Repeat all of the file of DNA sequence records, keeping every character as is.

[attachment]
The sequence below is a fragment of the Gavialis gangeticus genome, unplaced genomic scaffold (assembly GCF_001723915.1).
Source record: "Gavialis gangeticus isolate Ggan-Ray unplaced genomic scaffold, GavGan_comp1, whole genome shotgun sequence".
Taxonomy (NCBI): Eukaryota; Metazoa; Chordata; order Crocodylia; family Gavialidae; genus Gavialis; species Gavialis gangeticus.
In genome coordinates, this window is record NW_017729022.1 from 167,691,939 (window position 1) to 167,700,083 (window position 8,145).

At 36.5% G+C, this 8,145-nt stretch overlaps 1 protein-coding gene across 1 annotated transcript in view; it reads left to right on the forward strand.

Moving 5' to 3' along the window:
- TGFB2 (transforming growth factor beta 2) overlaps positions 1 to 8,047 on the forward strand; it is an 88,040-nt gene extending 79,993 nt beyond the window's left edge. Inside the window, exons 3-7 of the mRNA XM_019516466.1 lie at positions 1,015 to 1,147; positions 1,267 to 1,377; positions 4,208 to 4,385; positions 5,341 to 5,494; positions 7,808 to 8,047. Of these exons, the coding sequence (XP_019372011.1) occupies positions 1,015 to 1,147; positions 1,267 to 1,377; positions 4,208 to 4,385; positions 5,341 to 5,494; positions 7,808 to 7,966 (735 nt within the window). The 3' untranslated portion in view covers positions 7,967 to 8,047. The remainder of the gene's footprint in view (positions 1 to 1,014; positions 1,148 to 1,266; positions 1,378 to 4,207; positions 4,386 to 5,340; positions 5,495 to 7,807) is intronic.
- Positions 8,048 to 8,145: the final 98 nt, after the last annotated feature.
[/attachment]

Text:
The sequence below is a fragment of the Gavialis gangeticus genome, unplaced genomic scaffold (assembly GCF_001723915.1).
Source record: "Gavialis gangeticus isolate Ggan-Ray unplaced genomic scaffold, GavGan_comp1, whole genome shotgun sequence".
Taxonomy (NCBI): Eukaryota; Metazoa; Chordata; order Crocodylia; family Gavialidae; genus Gavialis; species Gavialis gangeticus.
In genome coordinates, this window is record NW_017729022.1 from 167,691,939 (window position 1) to 167,700,083 (window position 8,145).

At 36.5% G+C, this 8,145-nt stretch overlaps 1 protein-coding gene across 1 annotated transcript in view; it reads left to right on the forward strand.

Moving 5' to 3' along the window:
- TGFB2 (transforming growth factor beta 2) overlaps positions 1 to 8,047 on the forward strand; it is an 88,040-nt gene extending 79,993 nt beyond the window's left edge. Inside the window, exons 3-7 of the mRNA XM_019516466.1 lie at positions 1,015 to 1,147; positions 1,267 to 1,377; positions 4,208 to 4,385; positions 5,341 to 5,494; positions 7,808 to 8,047. Of these exons, the coding sequence (XP_019372011.1) occupies positions 1,015 to 1,147; positions 1,267 to 1,377; positions 4,208 to 4,385; positions 5,341 to 5,494; positions 7,808 to 7,966 (735 nt within the window). The 3' untranslated portion in view covers positions 7,967 to 8,047. The remainder of the gene's footprint in view (positions 1 to 1,014; positions 1,148 to 1,266; positions 1,378 to 4,207; positions 4,386 to 5,340; positions 5,495 to 7,807) is intronic.
- Positions 8,048 to 8,145: the final 98 nt, after the last annotated feature.